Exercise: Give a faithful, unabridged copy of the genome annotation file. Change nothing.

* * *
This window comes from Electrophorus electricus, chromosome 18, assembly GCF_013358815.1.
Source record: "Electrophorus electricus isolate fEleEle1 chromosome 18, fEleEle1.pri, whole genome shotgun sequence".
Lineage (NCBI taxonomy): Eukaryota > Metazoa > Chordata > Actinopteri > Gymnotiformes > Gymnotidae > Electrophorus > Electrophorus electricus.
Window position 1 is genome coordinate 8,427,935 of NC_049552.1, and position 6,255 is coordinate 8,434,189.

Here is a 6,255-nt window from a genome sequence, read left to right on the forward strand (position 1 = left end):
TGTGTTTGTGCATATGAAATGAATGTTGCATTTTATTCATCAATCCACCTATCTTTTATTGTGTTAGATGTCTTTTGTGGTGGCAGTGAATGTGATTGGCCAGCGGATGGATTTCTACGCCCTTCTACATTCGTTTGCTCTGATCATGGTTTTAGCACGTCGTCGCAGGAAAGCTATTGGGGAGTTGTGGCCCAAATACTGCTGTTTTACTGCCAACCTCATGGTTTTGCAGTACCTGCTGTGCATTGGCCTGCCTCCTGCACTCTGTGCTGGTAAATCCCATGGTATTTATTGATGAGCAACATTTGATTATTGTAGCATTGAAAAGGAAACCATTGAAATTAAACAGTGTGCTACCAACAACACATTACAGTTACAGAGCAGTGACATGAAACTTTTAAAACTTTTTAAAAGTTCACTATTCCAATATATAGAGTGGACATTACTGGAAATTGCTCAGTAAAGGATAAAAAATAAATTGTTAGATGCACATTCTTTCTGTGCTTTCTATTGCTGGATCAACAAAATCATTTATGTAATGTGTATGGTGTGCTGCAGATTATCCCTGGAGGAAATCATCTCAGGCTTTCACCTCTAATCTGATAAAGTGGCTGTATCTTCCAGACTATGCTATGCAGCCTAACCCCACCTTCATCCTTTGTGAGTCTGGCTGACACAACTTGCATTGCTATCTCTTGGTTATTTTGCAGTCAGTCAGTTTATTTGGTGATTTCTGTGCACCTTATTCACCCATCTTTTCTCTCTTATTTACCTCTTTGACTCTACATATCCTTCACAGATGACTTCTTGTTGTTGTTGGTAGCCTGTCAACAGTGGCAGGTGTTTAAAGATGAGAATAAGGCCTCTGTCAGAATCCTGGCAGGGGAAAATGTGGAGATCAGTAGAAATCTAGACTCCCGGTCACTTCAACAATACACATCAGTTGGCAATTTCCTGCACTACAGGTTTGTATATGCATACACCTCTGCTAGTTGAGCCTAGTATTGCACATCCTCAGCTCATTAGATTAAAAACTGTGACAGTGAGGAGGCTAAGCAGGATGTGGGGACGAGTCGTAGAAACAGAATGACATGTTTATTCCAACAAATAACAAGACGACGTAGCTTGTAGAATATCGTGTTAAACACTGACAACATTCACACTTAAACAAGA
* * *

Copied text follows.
This window comes from Electrophorus electricus, chromosome 18, assembly GCF_013358815.1.
Source record: "Electrophorus electricus isolate fEleEle1 chromosome 18, fEleEle1.pri, whole genome shotgun sequence".
Lineage (NCBI taxonomy): Eukaryota > Metazoa > Chordata > Actinopteri > Gymnotiformes > Gymnotidae > Electrophorus > Electrophorus electricus.
Window position 1 is genome coordinate 8,427,935 of NC_049552.1, and position 6,255 is coordinate 8,434,189.

Here is a 6,255-nt window from a genome sequence, read left to right on the forward strand (position 1 = left end):
TGTGTTTGTGCATATGAAATGAATGTTGCATTTTATTCATCAATCCACCTATCTTTTATTGTGTTAGATGTCTTTTGTGGTGGCAGTGAATGTGATTGGCCAGCGGATGGATTTCTACGCCCTTCTACATTCGTTTGCTCTGATCATGGTTTTAGCACGTCGTCGCAGGAAAGCTATTGGGGAGTTGTGGCCCAAATACTGCTGTTTTACTGCCAACCTCATGGTTTTGCAGTACCTGCTGTGCATTGGCCTGCCTCCTGCACTCTGTGCTGGTAAATCCCATGGTATTTATTGATGAGCAACATTTGATTATTGTAGCATTGAAAAGGAAACCATTGAAATTAAACAGTGTGCTACCAACAACACATTACAGTTACAGAGCAGTGACATGAAACTTTTAAAACTTTTTAAAAGTTCACTATTCCAATATATAGAGTGGACATTACTGGAAATTGCTCAGTAAAGGATAAAAAATAAATTGTTAGATGCACATTCTTTCTGTGCTTTCTATTGCTGGATCAACAAAATCATTTATGTAATGTGTATGGTGTGCTGCAGATTATCCCTGGAGGAAATCATCTCAGGCTTTCACCTCTAATCTGATAAAGTGGCTGTATCTTCCAGACTATGCTATGCAGCCTAACCCCACCTTCATCCTTTGTGAGTCTGGCTGACACAACTTGCATTGCTATCTCTTGGTTATTTTGCAGTCAGTCAGTTTATTTGGTGATTTCTGTGCACCTTATTCACCCATCTTTTCTCTCTTATTTACCTCTTTGACTCTACATATCCTTCACAGATGACTTCTTGTTGTTGTTGGTAGCCTGTCAACAGTGGCAGGTGTTTAAAGATGAGAATAAGGCCTCTGTCAGAATCCTGGCAGGGGAAAATGTGGAGATCAGTAGAAATCTAGACTCCCGGTCACTTCAACAATACACATCAGTTGGCAATTTCCTGCACTACAGGTTTGTATATGCATACACCTCTGCTAGTTGAGCCTAGTATTGCACATCCTCAGCTCATTAGATTAAAAACTGTGACAGTGAGGAGGCTAAGCAGGATGTGGGGACGAGTCGTAGAAACAGAATGACATGTTTATTCCAACAAATAACAAGACGACGTAGCTTGTAGAATATCGTGTTAAACACTGACAACATTCACACTTAAACAAGA